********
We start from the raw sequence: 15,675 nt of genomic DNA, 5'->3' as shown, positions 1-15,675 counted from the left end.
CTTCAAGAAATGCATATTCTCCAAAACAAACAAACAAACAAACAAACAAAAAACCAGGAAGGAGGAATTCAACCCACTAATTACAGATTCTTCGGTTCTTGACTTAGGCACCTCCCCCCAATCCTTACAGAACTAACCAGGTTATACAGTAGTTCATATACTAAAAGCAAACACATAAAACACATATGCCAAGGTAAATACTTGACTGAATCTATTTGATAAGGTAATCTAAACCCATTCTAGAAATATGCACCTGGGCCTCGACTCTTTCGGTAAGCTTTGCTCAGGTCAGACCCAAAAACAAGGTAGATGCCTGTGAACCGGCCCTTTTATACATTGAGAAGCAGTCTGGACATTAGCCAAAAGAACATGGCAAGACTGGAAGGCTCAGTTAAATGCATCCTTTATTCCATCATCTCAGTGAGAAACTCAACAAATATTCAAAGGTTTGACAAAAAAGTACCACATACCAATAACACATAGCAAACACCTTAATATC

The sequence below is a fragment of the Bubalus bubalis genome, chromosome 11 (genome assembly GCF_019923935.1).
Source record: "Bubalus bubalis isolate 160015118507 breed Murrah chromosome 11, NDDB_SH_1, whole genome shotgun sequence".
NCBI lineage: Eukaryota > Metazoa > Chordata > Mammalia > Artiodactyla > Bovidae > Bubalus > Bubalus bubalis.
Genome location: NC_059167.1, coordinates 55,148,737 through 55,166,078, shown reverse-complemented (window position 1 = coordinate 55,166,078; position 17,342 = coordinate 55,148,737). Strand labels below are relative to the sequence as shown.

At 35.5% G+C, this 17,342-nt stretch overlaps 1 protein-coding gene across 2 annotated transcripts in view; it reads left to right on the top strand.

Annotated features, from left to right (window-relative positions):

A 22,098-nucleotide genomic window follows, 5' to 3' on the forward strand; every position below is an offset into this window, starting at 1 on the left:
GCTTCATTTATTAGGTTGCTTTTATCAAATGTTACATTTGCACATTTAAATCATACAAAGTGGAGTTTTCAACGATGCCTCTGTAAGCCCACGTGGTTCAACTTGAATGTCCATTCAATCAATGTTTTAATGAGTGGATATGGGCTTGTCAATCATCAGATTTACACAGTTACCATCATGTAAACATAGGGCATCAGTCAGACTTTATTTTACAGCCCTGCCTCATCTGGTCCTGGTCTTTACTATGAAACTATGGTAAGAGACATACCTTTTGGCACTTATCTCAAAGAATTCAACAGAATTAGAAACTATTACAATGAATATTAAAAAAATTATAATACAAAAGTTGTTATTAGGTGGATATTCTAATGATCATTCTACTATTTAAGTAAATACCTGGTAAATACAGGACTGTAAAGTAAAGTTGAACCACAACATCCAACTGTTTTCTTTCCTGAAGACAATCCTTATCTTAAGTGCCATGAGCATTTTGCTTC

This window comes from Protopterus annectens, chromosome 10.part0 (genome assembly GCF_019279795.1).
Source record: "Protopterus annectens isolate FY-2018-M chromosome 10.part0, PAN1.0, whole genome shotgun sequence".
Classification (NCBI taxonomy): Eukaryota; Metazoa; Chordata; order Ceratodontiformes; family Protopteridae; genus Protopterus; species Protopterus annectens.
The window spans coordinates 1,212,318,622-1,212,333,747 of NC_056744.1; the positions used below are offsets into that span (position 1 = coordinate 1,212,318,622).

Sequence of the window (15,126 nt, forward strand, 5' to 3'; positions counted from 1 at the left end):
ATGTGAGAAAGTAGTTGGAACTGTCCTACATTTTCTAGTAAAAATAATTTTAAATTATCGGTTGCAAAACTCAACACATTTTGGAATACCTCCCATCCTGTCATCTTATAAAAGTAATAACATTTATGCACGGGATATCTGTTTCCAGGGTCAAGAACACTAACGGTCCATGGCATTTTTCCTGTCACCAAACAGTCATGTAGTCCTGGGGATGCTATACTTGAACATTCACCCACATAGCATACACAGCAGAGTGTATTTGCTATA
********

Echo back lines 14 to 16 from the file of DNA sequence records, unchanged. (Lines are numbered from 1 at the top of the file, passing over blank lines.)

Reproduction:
The window spans coordinates 1,212,318,622-1,212,333,747 of NC_056744.1; the positions used below are offsets into that span (position 1 = coordinate 1,212,318,622).

Sequence of the window (15,126 nt, forward strand, 5' to 3'; positions counted from 1 at the left end):
ATGTGAGAAAGTAGTTGGAACTGTCCTACATTTTCTAGTAAAAATAATTTTAAATTATCGGTTGCAAAACTCAACACATTTTGGAATACCTCCCATCCTGTCATCTTATAAAAGTAATAACATTTATGCACGGGATATCTGTTTCCAGGGTCAAGAACACTAACGGTCCATGGCATTTTTCCTGTCACCAAACAGTCATGTAGTCCTGGGGATGCTATACTTGAACATTCACCCACATAGCATACACAGCAGAGTGTATTTGCTATA